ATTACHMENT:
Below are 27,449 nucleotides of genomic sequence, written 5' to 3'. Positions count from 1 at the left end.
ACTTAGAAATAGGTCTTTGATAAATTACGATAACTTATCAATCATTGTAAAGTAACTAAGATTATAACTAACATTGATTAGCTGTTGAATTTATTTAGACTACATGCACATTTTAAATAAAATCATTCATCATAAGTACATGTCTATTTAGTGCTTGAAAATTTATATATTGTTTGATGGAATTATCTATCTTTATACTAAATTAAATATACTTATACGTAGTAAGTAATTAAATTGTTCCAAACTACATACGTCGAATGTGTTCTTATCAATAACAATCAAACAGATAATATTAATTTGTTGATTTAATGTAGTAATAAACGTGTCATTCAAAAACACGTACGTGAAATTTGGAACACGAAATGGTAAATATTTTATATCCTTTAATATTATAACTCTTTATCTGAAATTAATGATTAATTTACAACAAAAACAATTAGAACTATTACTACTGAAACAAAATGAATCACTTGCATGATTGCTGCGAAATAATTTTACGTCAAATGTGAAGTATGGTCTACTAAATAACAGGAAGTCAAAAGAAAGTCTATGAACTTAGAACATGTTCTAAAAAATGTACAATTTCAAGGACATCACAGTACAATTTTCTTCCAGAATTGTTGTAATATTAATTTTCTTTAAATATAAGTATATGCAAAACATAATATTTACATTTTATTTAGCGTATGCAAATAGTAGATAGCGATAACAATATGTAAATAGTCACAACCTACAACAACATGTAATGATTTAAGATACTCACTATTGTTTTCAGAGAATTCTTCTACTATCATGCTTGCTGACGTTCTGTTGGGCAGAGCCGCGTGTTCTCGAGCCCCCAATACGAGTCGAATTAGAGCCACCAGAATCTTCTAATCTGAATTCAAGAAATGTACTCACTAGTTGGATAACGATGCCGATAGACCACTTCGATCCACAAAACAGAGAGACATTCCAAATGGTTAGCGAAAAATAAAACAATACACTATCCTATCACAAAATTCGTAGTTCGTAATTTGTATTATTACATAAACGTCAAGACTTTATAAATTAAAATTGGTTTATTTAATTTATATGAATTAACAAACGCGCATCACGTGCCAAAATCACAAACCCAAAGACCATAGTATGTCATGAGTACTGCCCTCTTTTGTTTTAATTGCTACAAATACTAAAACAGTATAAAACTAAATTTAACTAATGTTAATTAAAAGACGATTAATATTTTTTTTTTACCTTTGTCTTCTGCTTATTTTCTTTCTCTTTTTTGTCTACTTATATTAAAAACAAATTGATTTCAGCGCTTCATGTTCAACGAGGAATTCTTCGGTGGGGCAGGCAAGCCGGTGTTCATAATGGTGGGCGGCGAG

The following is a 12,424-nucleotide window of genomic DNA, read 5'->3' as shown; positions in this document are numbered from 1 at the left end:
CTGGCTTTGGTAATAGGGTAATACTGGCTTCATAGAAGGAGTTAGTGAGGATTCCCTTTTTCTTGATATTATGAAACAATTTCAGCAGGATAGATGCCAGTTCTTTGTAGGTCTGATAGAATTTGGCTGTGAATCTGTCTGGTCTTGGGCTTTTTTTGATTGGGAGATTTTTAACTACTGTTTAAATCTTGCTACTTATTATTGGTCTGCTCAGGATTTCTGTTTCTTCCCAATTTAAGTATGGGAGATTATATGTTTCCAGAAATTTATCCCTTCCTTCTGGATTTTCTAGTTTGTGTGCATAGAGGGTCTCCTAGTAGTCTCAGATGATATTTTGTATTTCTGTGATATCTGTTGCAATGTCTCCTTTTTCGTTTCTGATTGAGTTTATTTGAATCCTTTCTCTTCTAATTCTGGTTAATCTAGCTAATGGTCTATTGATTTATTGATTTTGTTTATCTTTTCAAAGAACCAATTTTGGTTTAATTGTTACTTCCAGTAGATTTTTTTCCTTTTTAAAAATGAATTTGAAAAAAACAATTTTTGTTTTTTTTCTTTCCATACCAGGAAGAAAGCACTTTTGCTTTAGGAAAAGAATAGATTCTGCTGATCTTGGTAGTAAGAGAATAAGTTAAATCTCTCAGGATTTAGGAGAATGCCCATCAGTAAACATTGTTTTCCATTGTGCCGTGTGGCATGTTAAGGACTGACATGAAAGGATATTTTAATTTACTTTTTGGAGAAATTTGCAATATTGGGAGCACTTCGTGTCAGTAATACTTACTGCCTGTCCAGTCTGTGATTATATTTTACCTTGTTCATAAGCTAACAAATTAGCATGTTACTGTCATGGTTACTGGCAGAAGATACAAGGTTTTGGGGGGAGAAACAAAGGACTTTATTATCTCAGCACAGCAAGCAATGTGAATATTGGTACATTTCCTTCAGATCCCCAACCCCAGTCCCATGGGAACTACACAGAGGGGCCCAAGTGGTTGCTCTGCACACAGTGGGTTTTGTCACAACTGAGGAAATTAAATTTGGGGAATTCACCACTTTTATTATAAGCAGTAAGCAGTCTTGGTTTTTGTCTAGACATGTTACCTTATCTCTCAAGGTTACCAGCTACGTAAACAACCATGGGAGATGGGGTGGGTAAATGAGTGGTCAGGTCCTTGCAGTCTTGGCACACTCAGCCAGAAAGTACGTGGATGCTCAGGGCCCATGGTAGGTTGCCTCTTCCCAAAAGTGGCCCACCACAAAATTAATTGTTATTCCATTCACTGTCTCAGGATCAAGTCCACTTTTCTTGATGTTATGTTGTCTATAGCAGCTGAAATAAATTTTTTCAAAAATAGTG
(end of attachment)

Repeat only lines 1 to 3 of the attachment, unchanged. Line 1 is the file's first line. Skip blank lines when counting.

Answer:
Below are 27,449 nucleotides of genomic sequence, written 5' to 3'. Positions count from 1 at the left end.
ACTTAGAAATAGGTCTTTGATAAATTACGATAACTTATCAATCATTGTAAAGTAACTAAGATTATAACTAACATTGATTAGCTGTTGAATTTATTTAGACTACATGCACATTTTAAATAAAATCATTCATCATAAGTACATGTCTATTTAGTGCTTGAAAATTTATATATTGTTTGATGGAATTATCTATCTTTATACTAAATTAAATATACTTATACGTAGTAAGTAATTAAATTGTTCCAAACTACATACGTCGAATGTGTTCTTATCAATAACAATCAAACAGATAATATTAATTTGTTGATTTAATGTAGTAATAAACGTGTCATTCAAAAACACGTACGTGAAATTTGGAACACGAAATGGTAAATATTTTATATCCTTTAATATTATAACTCTTTATCTGAAATTAATGATTAATTTACAACAAAAACAATTAGAACTATTACTACTGAAACAAAATGAATCACTTGCATGATTGCTGCGAAATAATTTTACGTCAAATGTGAAGTATGGTCTACTAAATAACAGGAAGTCAAAAGAAAGTCTATGAACTTAGAACATGTTCTAAAAAATGTACAATTTCAAGGACATCACAGTACAATTTTCTTCCAGAATTGTTGTAATATTAATTTTCTTTAAATATAAGTATATGCAAAACATAATATTTACATTTTATTTAGCGTATGCAAATAGTAGATAGCGATAACAATATGTAAATAGTCACAACCTACAACAACATGTAATGATTTAAGATACTCACTATTGTTTTCAGAGAATTCTTCTACTATCATGCTTGCTGACGTTCTGTTGGGCAGAGCCGCGTGTTCTCGAGCCCCCAATACGAGTCGAATTAGAGCCACCAGAATCTTCTAATCTGAATTCAAGAAATGTACTCACTAGTTGGATAACGATGCCGATAGACCACTTCGATCCACAAAACAGAGAGACATTCCAAATGGTTAGCGAAAAATAAAACAATACACTATCCTATCACAAAATTCGTAGTTCGTAATTTGTATTATTACATAAACGTCAAGACTTTATAAATTAAAATTGGTTTATTTAATTTATATGAATTAACAAACGCGCATCACGTGCCAAAATCACAAACCCAAAGACCATAGTATGTCATGAGTACTGCCCTCTTTTGTTTTAATTGCTACAAATACTAAAACAGTATAAAACTAAATTTAACTAATGTTAATTAAAAGACGATTAATATTTTTTTTTTACCTTTGTCTTCTGCTTATTTTCTTTCTCTTTTTTGTCTACTTATATTAAAAACAAATTGATTTCAGCGCTTCATGTTCAACGAGGAATTCTTCGGTGGGGCAGGCAAGCCGGTGTTCATAATGGTGGGCGGCGAG

The following is a 12,424-nucleotide window of genomic DNA, read 5'->3' as shown; positions in this document are numbered from 1 at the left end: